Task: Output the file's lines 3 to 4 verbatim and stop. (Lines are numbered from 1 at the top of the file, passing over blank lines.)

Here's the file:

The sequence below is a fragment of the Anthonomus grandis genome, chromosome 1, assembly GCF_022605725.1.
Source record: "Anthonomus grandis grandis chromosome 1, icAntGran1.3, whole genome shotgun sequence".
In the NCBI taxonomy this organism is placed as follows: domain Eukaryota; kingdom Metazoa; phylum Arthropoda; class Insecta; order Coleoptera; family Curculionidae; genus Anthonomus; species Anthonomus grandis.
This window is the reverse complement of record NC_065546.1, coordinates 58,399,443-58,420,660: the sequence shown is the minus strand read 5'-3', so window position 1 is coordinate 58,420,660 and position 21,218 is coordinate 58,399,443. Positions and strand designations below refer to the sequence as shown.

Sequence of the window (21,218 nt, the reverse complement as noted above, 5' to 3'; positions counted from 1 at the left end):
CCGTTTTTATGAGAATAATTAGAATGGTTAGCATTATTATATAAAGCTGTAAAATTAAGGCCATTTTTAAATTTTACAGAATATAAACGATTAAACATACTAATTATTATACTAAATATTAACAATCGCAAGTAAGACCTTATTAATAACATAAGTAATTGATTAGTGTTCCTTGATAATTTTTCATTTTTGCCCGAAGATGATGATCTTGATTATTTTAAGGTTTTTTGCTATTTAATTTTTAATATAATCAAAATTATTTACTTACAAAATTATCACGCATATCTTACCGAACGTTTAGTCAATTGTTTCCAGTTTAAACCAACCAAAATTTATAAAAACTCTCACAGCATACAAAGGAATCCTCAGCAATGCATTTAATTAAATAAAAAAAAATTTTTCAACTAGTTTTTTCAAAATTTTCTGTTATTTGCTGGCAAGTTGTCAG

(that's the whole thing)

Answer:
In the NCBI taxonomy this organism is placed as follows: domain Eukaryota; kingdom Metazoa; phylum Arthropoda; class Insecta; order Coleoptera; family Curculionidae; genus Anthonomus; species Anthonomus grandis.
This window is the reverse complement of record NC_065546.1, coordinates 58,399,443-58,420,660: the sequence shown is the minus strand read 5'-3', so window position 1 is coordinate 58,420,660 and position 21,218 is coordinate 58,399,443. Positions and strand designations below refer to the sequence as shown.